Leadership FPRA Scholarship Applications Open Now

Are you interested in leading others? Want to learn more about leading? Would you consider stepping into leadership opportunities?

LeadershipFPRA offers insight to help you answer those questions with an intense broad perspective.

Over the course of a year, you will connect with up to 20 other classmates from all over Florida with myriads of PR experience. Five two-day sessions cover topics like government, law and ethics to business synergy and leading with influence, and more. Behind-the-scenes exclusive field trips provide inside opportunities beyond what the traditional public sees. Orientation kicks off each LeadershipFPRA year at Annual Conference, and graduation at the next Annual Conference wraps up the incredible opportunity.

Visit www.fpra.org/leadershipfpra to apply for LeadershipFPRA Class VII by June 15, 2022. Apply for an Ocala Chapter scholarship by June 15, 2022, by visiting www.fpraocala.org/professional-development/leadershipfpra/.


Lauren Debick Graduates From Leadership FPRA

Ponte Vedra, Fla.,  Aug. 4, 2018— Ocala Health Marketing and Communications Manager Lauren Debick graduated from Leadership FPRA at the Florida Public Relations Association (FPRA) Annual Conference recently.

Debick was chosen to receive a scholarship to participate in the program from among the 15 members of the 2017 Joe Curley Rising Leaders Class.

LeadershipFPRA provides members with the tools they need to become stronger leaders in their organizations, their communities and FPRA. The program is formal, consisting of an orientation and five full-day sessions held over 12 months.

Class size is limited to 21, so applications are competitive. The LeadershipFPRA Selection Committee reviews all applications and choses the most qualified applicants. And while the Selection Committee evaluates individual applications, it is also charged with building a class that represents diversity—professionally and geographically, as well as in the areas of age, race, gender and ethnicity.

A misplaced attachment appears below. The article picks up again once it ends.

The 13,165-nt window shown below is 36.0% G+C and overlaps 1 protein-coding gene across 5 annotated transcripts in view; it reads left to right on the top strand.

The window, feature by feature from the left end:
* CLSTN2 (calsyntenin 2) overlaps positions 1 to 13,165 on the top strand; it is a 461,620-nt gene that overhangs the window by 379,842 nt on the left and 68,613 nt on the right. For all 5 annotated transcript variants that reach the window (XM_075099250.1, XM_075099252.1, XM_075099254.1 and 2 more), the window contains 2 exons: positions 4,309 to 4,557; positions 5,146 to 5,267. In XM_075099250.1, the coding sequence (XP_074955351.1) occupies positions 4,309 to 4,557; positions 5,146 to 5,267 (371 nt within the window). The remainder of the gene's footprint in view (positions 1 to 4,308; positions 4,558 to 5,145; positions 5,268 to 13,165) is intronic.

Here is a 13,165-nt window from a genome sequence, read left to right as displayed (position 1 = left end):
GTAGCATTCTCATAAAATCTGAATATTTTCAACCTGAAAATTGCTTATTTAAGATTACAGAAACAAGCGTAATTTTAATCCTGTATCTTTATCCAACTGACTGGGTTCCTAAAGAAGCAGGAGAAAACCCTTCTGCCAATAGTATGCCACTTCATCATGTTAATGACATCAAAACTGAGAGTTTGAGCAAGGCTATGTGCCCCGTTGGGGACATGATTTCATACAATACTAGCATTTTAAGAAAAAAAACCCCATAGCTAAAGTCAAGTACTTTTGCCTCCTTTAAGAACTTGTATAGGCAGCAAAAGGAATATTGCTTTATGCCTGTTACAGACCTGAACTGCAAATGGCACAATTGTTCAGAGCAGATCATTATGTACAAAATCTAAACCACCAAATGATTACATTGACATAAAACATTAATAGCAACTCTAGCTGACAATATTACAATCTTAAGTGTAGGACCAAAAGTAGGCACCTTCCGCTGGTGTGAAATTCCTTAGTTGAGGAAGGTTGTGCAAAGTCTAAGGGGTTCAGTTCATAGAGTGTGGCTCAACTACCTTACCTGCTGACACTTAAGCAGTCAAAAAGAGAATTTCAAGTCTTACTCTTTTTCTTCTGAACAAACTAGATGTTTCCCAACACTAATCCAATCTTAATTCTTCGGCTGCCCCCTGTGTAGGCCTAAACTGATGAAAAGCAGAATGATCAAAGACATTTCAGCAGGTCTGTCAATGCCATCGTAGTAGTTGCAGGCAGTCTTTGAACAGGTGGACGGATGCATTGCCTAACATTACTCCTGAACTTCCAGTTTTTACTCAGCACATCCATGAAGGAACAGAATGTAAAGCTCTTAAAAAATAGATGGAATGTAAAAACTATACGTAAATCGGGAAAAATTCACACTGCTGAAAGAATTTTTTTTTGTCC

Each class member participated in LeadershipFPRA orientation the day prior to the start of the 2017 Annual Conference, followed by five seminar-styled leadership training classes from a faculty of some of the most accomplished professionals in the state. The curriculum is challenging, and participants are required to attend the orientation, graduation and four of the five independent classes of the program instruction.

Graduates of the LeadershipFPRA program are better equipped to not only function as PR professionals in their respective workplaces, but also strengthen their rightful seat at the boardroom table and to evolve into further leadership roles in FPRA, their communities and the industry in general.

FPRA Really Is For Leaders

The New Year kicked off with many opportunities for professional development through FPRA. My LeadershipFPRA class had two separate sessions this past month. The first session was part of the Counselor’s Network Winter Symposium. I found this session valuable because our class was able to bring up topics and ask questions of highly experienced PR professionals. This type of forum gave new perspectives and insights to workplace challenges and opportunities. I look forward to earning my CPRC so I can attend more CN events in the future!

Our second session covered the topic of government and was held in Tallahassee. While legislative processes are not items I work with on a daily basis, I went into today’s session having enough familiarity to keep up with what was being covered. The LeadershipFPRA class had the pleasure of starting the day off by attending the Capital Chapter’s monthly meeting. The speaker was Meredith Beatrice, Director of External Affairs for the 2017-2018 Constitution Revision Commission (CRC). Many thanks to the Capital Chapter for having us! I came away from that meeting with more knowledge of the CRC as well ideas for us to use in the Ocala Chapter.